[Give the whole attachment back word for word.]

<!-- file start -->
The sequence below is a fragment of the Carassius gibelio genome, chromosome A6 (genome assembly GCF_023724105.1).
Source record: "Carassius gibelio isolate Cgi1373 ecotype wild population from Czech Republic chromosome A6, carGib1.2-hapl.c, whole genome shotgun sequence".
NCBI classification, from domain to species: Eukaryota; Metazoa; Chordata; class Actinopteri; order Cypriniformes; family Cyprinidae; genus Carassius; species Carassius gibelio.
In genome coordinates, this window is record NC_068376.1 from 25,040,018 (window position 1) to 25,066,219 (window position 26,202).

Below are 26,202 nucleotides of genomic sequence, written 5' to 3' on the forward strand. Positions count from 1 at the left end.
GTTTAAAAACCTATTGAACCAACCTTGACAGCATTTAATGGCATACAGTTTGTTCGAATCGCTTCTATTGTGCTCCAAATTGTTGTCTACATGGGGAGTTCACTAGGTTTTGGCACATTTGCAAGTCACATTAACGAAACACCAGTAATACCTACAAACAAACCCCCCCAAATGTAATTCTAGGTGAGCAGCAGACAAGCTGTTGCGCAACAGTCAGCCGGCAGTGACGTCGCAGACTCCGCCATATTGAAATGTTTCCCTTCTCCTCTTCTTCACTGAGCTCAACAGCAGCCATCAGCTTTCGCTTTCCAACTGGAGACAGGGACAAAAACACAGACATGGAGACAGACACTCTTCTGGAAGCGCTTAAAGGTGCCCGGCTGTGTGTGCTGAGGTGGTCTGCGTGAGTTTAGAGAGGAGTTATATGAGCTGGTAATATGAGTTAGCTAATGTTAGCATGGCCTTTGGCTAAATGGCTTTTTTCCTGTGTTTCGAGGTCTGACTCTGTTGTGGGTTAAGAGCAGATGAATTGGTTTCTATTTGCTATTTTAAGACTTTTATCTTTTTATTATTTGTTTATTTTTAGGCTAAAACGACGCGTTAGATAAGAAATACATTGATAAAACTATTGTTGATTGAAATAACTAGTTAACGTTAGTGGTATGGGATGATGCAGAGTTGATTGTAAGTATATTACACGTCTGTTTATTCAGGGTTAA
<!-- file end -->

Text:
The sequence below is a fragment of the Carassius gibelio genome, chromosome A6 (genome assembly GCF_023724105.1).
Source record: "Carassius gibelio isolate Cgi1373 ecotype wild population from Czech Republic chromosome A6, carGib1.2-hapl.c, whole genome shotgun sequence".
NCBI classification, from domain to species: Eukaryota; Metazoa; Chordata; class Actinopteri; order Cypriniformes; family Cyprinidae; genus Carassius; species Carassius gibelio.
In genome coordinates, this window is record NC_068376.1 from 25,040,018 (window position 1) to 25,066,219 (window position 26,202).

Below are 26,202 nucleotides of genomic sequence, written 5' to 3' on the forward strand. Positions count from 1 at the left end.
GTTTAAAAACCTATTGAACCAACCTTGACAGCATTTAATGGCATACAGTTTGTTCGAATCGCTTCTATTGTGCTCCAAATTGTTGTCTACATGGGGAGTTCACTAGGTTTTGGCACATTTGCAAGTCACATTAACGAAACACCAGTAATACCTACAAACAAACCCCCCCAAATGTAATTCTAGGTGAGCAGCAGACAAGCTGTTGCGCAACAGTCAGCCGGCAGTGACGTCGCAGACTCCGCCATATTGAAATGTTTCCCTTCTCCTCTTCTTCACTGAGCTCAACAGCAGCCATCAGCTTTCGCTTTCCAACTGGAGACAGGGACAAAAACACAGACATGGAGACAGACACTCTTCTGGAAGCGCTTAAAGGTGCCCGGCTGTGTGTGCTGAGGTGGTCTGCGTGAGTTTAGAGAGGAGTTATATGAGCTGGTAATATGAGTTAGCTAATGTTAGCATGGCCTTTGGCTAAATGGCTTTTTTCCTGTGTTTCGAGGTCTGACTCTGTTGTGGGTTAAGAGCAGATGAATTGGTTTCTATTTGCTATTTTAAGACTTTTATCTTTTTATTATTTGTTTATTTTTAGGCTAAAACGACGCGTTAGATAAGAAATACATTGATAAAACTATTGTTGATTGAAATAACTAGTTAACGTTAGTGGTATGGGATGATGCAGAGTTGATTGTAAGTATATTACACGTCTGTTTATTCAGGGTTAA